DIY Ultimaker Clone

I have been playing with 3D printers since 2009. It took me some time to really get my head around where it made sense to use, but when that happened I started making bigger and more elaborate projects. I have had access to several different 3D printers, but when you really want to experiment with a tool like that, it just makes more sense to have one at home.
So I started researching different models. I have always told people that I have introduced to 3D printing, that there are two main paths to go. Either you care mostly about what can be made with a 3D printer or you care about the whole process of building the machine. If you are the first type, I always suggest to buy a ready-made printer, or a well-documented kit. Never try to build one from scratch if you do not care about how the printer works, or how to make one. Even if it seems tempting to do so (often to save some money). Just don’t do it, so many have failed trying to do that. Even though a 3D printer seems like a simple thing, there are quite a lot of things that are important to know about, and to be able to tweek to get the printer work properly.
I ended up working against my own advice, which of cause resulted in me hitting quite a few walls before I had my completely finished functioning 3D printer.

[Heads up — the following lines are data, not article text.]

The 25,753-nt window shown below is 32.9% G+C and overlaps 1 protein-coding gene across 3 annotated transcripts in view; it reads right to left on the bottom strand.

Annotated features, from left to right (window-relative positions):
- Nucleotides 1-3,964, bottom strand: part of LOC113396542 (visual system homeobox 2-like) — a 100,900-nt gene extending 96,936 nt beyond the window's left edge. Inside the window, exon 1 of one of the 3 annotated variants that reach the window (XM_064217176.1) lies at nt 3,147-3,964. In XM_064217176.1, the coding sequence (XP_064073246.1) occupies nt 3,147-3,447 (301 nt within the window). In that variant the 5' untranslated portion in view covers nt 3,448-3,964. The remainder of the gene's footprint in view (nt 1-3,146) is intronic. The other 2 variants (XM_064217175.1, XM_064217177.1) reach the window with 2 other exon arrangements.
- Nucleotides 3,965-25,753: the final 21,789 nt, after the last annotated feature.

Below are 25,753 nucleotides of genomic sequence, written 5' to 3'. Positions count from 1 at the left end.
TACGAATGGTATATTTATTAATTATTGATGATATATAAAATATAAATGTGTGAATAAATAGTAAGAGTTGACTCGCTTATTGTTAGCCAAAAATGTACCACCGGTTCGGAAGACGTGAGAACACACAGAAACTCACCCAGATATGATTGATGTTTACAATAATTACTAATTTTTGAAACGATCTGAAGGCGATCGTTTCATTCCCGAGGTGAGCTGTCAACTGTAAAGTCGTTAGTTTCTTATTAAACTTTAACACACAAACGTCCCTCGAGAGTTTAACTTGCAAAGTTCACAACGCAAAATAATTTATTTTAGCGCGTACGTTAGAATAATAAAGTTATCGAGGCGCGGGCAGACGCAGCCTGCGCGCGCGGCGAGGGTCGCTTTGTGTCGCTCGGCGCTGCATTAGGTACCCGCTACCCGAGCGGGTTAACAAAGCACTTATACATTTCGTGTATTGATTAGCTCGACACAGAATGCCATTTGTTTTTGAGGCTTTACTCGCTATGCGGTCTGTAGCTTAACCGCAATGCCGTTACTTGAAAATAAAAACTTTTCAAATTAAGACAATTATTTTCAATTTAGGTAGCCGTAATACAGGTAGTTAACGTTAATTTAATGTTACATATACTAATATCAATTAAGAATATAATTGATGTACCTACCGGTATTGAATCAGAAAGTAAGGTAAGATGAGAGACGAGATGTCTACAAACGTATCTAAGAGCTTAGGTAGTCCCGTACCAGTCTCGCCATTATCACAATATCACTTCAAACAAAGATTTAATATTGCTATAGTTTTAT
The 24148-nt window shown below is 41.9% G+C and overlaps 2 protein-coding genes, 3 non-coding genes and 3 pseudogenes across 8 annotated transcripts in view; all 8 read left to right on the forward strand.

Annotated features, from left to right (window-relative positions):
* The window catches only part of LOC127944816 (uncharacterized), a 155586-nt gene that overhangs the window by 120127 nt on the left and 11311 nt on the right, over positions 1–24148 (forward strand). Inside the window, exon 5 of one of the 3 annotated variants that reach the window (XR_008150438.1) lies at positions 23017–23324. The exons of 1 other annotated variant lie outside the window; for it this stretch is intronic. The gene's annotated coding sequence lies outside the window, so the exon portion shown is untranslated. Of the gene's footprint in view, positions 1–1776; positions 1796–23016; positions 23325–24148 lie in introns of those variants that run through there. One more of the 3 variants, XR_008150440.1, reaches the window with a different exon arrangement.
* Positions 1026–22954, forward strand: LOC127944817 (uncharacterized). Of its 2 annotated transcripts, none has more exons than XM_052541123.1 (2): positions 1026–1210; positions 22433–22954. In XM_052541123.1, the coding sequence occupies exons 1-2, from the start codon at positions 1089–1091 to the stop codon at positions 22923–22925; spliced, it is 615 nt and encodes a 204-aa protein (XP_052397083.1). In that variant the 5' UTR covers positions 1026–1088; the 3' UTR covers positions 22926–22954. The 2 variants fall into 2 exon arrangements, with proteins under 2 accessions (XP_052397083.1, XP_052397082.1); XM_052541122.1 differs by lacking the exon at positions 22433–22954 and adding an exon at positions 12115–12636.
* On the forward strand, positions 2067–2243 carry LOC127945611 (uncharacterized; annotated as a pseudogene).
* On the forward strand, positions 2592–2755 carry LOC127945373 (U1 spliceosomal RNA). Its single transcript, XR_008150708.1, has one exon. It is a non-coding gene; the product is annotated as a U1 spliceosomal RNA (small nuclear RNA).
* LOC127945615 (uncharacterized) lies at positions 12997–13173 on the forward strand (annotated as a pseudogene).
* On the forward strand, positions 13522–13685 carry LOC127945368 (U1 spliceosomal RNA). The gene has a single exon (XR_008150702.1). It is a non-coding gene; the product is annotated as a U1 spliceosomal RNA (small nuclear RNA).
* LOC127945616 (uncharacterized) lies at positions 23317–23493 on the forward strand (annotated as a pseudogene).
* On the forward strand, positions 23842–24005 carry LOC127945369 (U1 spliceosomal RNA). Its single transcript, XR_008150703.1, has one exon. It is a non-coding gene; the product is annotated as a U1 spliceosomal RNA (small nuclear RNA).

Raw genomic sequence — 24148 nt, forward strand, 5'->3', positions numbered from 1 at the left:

My dilemma was, that my budget was insanely limited, around 400$
The obvious and easiest choice would have been to build a Prusa i3 Clone.
But I am not a fan of its form factor. I like the simple and practical design of the Ultimaker 3D printers, it fits better into my apartment. But those are rather expensive, the Original kit is about 1500$. And at that time the ultimaker 2 and 3 were out, with a lot of nice improvements.
It took me quite a while to decide what to do. I ended up deciding to make a mix of an Ultimaker Original and an Ultimaker 2. Trying to incorporate all the main improvements of the second revision in to the simple wooden frame of the first.
It was an interesting process, and I have learned a lot from it. At least i am now able to service every single part of the printer, since I did build all of it.
The mods I made to the original, were extending the height, so I could mount the power supply underneath the printer. Replace the wooden build-platform, with one made out of 2mm laser cut steel, which is a lot stiffer. I also went for a printhead like the printhead of the second revision, but with an E3D v6 extruder. I used a Ramps 1.4 Board to run it all, and modified the front of the case, so I could use a cheap graphic LCD as a control interface. The front is designed to be replaceable, in case I want to go for another display, and input-interface in the future.
It took a long time, a lot of hard work, and a good bit of help from a friend, to get it all up and running. But now it runs really well, and I am extremely happy to finally have a fully working 3D printer at home.
There are still a couple of things I want to improve, like upgrading the the stepper drivers to some that make the printer more quietly.
But for now, I need to go play, experiment, and make things 🙂

 

Category
Hacks & Contraptions